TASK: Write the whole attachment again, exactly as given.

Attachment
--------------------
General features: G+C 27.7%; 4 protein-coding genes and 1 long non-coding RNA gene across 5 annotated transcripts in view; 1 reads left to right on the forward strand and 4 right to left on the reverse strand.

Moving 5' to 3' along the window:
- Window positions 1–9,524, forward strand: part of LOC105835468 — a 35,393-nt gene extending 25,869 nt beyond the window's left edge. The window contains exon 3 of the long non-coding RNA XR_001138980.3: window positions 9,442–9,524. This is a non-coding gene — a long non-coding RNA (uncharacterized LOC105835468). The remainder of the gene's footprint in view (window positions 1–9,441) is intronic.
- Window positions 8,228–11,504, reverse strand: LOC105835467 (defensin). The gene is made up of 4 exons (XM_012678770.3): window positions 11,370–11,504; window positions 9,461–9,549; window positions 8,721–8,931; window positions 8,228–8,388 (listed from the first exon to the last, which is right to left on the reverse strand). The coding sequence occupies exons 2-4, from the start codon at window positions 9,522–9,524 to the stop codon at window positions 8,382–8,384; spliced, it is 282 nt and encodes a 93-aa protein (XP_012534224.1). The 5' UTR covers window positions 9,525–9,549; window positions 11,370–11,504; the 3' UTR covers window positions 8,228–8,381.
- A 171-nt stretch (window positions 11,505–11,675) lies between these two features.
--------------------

General features: G+C 27.7%; 4 protein-coding genes and 1 long non-coding RNA gene across 5 annotated transcripts in view; 1 reads left to right on the forward strand and 4 right to left on the reverse strand.

Moving 5' to 3' along the window:
- Window positions 1–9,524, forward strand: part of LOC105835468 — a 35,393-nt gene extending 25,869 nt beyond the window's left edge. The window contains exon 3 of the long non-coding RNA XR_001138980.3: window positions 9,442–9,524. This is a non-coding gene — a long non-coding RNA (uncharacterized LOC105835468). The remainder of the gene's footprint in view (window positions 1–9,441) is intronic.
- Window positions 8,228–11,504, reverse strand: LOC105835467 (defensin). The gene is made up of 4 exons (XM_012678770.3): window positions 11,370–11,504; window positions 9,461–9,549; window positions 8,721–8,931; window positions 8,228–8,388 (listed from the first exon to the last, which is right to left on the reverse strand). The coding sequence occupies exons 2-4, from the start codon at window positions 9,522–9,524 to the stop codon at window positions 8,382–8,384; spliced, it is 282 nt and encodes a 93-aa protein (XP_012534224.1). The 5' UTR covers window positions 9,525–9,549; window positions 11,370–11,504; the 3' UTR covers window positions 8,228–8,381.
- A 171-nt stretch (window positions 11,505–11,675) lies between these two features.